Olson cleared the fences once again Friday night, his two-run homer off Nick Martinez in the second inning helping the A’s to a 4-1 victory over the Texas Rangers. At this point, it’s much more newsworthy when Olson doesn’t homer than when he does.

He’s crammed 24 homers into just 57 games this season. Taking into account his first call-up last September, and Olson’s 24 homers over the first 68 games of his career are the second-most in the history of major league baseball over that span to open a career. The Dodgers’ Cody Bellinger also hit 24 and only the White Sox’s Jose Abreu, with 25, hit more over his first 68.

Olson’s 13 homers in September are the most by any rookie in major league history for the month, and there’s still eight games left in it. But Olson’s hot streak dates back to Aug. 27. He’s hit a major league-best 16 homers in 23 games since then.

Among rookies in A’s history, only Mark McGwire (49) in 1987 and Jose Canseco (33) in 1986 have hit more than Olson’s 24. But neither Bash Brother, nor any other player in Oakland history, ever hit 15 homers in a 21-game span as Olson recently did.

“It’s definitely an honor,” Olson said before Friday’s game. “I grew up with a Mark McGwire poster on my wall. It’s a little surreal.”

Who saw this coming?

Olson went 2-for-21 without a single RBI in his first taste of the bigs last September. Then he shuttled five times between Triple-A and the majors this season before getting called up once again Aug. 8 and being told he’d get a shot as the A’s regular first baseman with Yonder Alonso having been traded. The constant shuttling took its toll, though Olson never let on about that publicly to reporters.

“You could see (the frustration),” said Ryan Christenson, his manager at Triple-A. “When he walks in and you tell him ‘You’re getting sent up,’ and he’s like, ‘Well, how many days is it for this time?’ He wouldn’t voice it necessarily, but you could sense it.”

Olson, with help from Bush and others, made an adjustment coming into this season. He began holding his hands out farther away from his body to begin his swing. With his 6-foot-5 frame, Olson had found himself getting jammed inside. Then in trying to adjust to that, he couldn’t square up pitches on the outer half.

“Now, his hands are firing from where he wants them to,” Bush said. “He doesn’t have to fight. You want your hands to have a clean path. Now he can stay in there, stay behind the ball, let his hands work for him.”

Olson, a 23-year-old from Lilburn, Ga., takes this sudden burst of success — and attention — in stride.

“I’ve been hit with so many stats here in the past week, I can’t even keep track of who’s done what, and honestly what I’ve done,” he said. “I kind of try to ignore all that.”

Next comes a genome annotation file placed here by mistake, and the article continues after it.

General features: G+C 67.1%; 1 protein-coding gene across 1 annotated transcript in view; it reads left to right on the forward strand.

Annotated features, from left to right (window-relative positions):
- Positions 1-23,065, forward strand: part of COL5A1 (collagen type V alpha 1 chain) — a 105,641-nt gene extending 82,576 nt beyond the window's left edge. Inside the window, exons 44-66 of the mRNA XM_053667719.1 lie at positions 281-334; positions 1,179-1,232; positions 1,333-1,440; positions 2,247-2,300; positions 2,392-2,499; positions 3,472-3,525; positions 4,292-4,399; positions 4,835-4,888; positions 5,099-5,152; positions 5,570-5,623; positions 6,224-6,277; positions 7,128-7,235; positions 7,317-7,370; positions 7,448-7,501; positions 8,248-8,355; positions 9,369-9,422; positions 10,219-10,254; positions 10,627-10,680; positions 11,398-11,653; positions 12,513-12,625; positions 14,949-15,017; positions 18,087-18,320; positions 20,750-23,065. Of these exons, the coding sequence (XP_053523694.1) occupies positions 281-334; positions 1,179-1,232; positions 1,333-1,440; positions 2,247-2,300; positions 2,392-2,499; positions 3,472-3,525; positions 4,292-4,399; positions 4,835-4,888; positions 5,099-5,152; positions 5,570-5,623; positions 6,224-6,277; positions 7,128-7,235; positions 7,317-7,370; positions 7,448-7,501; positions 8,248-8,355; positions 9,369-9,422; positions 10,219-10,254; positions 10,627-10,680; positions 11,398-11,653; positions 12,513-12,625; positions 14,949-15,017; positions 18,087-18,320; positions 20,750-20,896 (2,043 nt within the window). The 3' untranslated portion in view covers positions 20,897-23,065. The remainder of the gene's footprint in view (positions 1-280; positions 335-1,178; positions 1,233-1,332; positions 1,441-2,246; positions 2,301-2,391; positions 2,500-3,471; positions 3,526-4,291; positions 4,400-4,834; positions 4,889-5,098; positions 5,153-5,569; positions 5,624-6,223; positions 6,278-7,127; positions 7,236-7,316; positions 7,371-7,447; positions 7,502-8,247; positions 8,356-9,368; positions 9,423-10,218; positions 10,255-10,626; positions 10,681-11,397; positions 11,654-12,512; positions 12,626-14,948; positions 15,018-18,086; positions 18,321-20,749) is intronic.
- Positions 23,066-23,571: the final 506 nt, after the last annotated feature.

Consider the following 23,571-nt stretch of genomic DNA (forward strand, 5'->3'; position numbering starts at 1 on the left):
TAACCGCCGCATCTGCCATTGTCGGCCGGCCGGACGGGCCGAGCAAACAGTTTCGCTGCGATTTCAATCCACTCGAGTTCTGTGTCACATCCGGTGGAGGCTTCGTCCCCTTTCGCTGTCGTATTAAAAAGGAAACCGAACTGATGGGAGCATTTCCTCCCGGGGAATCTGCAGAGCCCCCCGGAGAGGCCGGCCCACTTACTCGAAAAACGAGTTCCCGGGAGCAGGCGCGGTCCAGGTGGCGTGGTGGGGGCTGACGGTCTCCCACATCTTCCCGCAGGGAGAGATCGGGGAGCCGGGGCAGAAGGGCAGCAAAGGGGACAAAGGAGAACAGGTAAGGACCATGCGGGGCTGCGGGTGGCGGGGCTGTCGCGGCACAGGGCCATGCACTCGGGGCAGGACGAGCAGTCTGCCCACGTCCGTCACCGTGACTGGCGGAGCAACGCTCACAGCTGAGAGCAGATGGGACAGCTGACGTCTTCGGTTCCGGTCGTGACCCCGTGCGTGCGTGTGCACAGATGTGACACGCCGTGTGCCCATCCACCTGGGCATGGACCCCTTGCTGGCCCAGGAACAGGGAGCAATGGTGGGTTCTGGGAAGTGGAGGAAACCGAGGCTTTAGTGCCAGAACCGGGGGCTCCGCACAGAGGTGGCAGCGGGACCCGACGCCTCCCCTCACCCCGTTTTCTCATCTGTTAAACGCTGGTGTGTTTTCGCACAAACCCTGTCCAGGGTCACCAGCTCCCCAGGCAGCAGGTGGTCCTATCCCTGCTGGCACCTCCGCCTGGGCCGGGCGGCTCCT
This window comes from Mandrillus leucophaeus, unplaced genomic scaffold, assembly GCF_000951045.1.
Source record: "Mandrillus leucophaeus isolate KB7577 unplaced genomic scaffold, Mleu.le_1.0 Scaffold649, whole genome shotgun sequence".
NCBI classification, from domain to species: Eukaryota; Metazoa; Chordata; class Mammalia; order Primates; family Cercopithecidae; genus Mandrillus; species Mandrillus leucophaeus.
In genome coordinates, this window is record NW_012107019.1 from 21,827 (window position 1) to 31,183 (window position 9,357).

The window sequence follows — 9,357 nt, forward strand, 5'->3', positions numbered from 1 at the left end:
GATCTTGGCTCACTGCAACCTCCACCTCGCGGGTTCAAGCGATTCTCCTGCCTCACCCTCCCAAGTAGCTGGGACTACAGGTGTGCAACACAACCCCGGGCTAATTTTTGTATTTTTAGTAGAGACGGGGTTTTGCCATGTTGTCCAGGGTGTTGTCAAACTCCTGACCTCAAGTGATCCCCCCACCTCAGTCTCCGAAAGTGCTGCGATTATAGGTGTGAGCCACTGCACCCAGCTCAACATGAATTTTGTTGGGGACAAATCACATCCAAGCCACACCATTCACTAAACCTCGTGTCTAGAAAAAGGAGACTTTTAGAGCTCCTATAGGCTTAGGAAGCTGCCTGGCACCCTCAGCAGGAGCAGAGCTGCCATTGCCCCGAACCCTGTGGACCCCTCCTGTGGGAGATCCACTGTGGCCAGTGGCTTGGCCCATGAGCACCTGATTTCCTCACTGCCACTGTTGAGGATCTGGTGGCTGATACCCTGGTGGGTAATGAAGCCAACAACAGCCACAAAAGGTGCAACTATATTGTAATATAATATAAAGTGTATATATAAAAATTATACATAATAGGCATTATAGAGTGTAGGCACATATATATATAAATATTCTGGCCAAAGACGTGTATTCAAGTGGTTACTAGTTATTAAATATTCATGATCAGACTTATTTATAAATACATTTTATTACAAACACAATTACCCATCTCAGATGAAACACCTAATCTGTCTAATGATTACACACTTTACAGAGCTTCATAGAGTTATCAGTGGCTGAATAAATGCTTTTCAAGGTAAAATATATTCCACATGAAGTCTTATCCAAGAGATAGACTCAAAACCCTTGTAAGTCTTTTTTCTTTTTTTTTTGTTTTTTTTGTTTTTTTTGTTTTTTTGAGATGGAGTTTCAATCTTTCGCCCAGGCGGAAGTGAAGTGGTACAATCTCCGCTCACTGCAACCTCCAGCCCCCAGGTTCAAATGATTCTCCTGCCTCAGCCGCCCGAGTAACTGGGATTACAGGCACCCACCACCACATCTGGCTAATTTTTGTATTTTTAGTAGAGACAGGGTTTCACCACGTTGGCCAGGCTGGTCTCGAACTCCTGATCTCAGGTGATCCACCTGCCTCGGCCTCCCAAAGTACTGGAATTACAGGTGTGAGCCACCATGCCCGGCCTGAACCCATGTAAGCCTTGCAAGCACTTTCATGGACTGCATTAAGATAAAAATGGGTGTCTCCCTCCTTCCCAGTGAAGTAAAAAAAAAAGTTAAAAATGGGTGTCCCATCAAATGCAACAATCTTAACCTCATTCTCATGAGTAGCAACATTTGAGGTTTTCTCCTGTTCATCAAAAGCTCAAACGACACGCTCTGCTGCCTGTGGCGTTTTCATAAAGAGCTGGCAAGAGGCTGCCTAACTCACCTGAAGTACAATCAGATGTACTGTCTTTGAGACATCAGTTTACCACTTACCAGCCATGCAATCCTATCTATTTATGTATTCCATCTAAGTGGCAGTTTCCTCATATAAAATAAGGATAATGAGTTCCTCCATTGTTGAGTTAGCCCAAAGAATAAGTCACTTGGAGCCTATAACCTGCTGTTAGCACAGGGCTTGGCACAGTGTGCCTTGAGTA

That’s OK. Others are taking plenty of notice.

 

As Dodgers celebrate, Bochy turns eyes to franchise-altering talent

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As Dodgers celebrate, Bochy turns eyes to franchise-altering talent

LOS ANGELES — The Giants left their dugout quickly after Friday’s loss, escaping a celebration on the mound and a fireworks show in the sky. As Dodger Stadium shook with cheers, Bruce Bochy sat in the visiting clubhouse and smiled. He nodded at his laptop, which earlier had been used to pull up highlights of Japanese two-way star Shohei Otani. 

“He’s good,” Bochy said, laughing. “I absolutely would play him every day.”

Earlier in the week, when it became known that Bobby Evans and Jeremy Shelley were headed to Japan to scout Otani, Bochy said he couldn’t imagine a player pitching and then moving to the outfield between starts. What changed? 

Perhaps it was the tape Bochy saw. Otani throws 100 mph and hits homers with ease. Or perhaps it was the game he watched Friday. The Giants lost for the 94th time, with the big blow coming from a 22-year-old Dodgers star. Cody Bellinger’s blast was the difference in a 4-2 win, and the Giants don’t have a Bellinger, or anything close. Otani, 23, is a long shot for a team that very well could finish with the worst record in baseball. Still, he’s the kind of talent that could help pull the Giants closer in a hurry. He’s the  kind of talent they haven’t developed in years, and Bochy certainly sounded a bit wistful as he talked of the power Bellinger has put on display. 

“You call up a guy and he does that — that just doesn’t happen,” he said. “It’s a rare deal.”

The ninth inning of the Dodgers’ clincher reinforced that point for the Giants. They got a homer from Pablo Sandoval, but he’s playing only because Christian Arroyo — the Giants’ best prospect bet this year — is hurt. Ryder Jones, their 23-year-old prospect, struck out to end the night, dropping his average to .180. 

That set off a celebration for Bellinger and the Dodgers. They have won five straight NL West titles, with three of the last four clinched against the Giants. 

“Congrats to them,” Bochy said. “They’ve had a tremendous year across the board, and they’ve played great baseball. They brought some guys up that really did a great job for them. It’s well deserved.”

Bochy said it was not difficult to watch this one. The division has been wrapped up for months, with only a September slide keeping the Dodgers from clinching earlier. 

“We knew what we were facing here,” Bochy said. 

The Giants have two more against the Dodgers and then six more before a long winter. The Dodgers, on the other hand, will host an NLDS series here at Dodger Stadium. Both Bochy and starter Jeff Samardzija made the same observation, that the Dodgers will have a hard time cutting their deep roster down to 25 postseason players. 

That’s a nice problem to have. It’s a foreign one right now for the Giants, who have a serious talent gap and no clear solutions internally. It’s no wonder, then, that Bochy has all of a sudden become so intrigued by a wondrous talent overseas.